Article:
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Arboriculture & Urban Forestry Online
Volume 27, Issue 5 — September 2001

Factors Predisposing Urban Trees to Sunscald    (View PDF)

Donald J. Roppolo Jr. and Robert W. Miller

Abstract: A variety of cultural practices such as deep planting and flush-cut pruning, as well as trunk and root injuries, are suspected of being causal factors in the development of sunscald on ornamental trees. Emerald Queen Norway maple (Acer platanoides 'Emerald Queen') and Greenspire littleleaf linden (Tilia cordata 'PNI 6025') were transplanted with these conditions and injuries, and with current guidelines for transplanting followed. These same species with sunscald injuries were dissected and examined microscopically to determine if a source of the injury could be determined. Trees in all treatment categories developed sunscald except those deep planted and receiving followup watering. Most sunscald injuries were associated with flatheaded borer (Buprestidae spp.) damage. Dissections revealed a number of causes of sunscald injuries, including borer damage, cankercausing fungi, and radial cracks in the xylem. Reducing the incidence of sunscald injury may be as simple as adequate watering the first growing season after transplanting.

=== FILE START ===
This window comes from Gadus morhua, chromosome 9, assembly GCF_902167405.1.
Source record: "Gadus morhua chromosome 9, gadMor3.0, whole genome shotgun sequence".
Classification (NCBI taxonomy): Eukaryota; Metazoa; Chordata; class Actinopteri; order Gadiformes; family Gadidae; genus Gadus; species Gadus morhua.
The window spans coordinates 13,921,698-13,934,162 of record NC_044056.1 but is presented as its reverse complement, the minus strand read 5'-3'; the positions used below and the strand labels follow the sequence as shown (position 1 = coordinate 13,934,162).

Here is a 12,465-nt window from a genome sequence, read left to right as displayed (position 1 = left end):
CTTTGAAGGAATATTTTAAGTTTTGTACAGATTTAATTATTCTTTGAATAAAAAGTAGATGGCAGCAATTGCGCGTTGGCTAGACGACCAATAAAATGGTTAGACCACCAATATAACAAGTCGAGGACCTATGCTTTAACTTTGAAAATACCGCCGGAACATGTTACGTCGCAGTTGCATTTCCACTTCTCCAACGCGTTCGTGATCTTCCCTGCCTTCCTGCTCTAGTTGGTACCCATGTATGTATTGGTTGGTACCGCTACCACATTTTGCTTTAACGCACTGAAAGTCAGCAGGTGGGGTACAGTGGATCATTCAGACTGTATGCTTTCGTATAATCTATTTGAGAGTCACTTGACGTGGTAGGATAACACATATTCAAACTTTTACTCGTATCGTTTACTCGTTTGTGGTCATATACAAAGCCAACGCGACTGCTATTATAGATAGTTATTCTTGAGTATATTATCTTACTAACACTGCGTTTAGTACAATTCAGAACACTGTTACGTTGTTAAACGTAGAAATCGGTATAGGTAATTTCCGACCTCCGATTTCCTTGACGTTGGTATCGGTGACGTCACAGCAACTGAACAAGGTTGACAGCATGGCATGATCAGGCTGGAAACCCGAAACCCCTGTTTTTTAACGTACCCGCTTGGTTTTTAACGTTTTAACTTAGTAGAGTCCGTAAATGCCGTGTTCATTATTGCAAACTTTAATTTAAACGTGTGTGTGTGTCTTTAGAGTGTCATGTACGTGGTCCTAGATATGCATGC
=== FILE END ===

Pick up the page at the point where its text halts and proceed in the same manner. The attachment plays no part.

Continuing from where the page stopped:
Keywords: Buprestidae spp.; flush-cut pruning; Nectria canker; radial cracks; root injury; sunscald injury; transplanting; trunk injury; watering.

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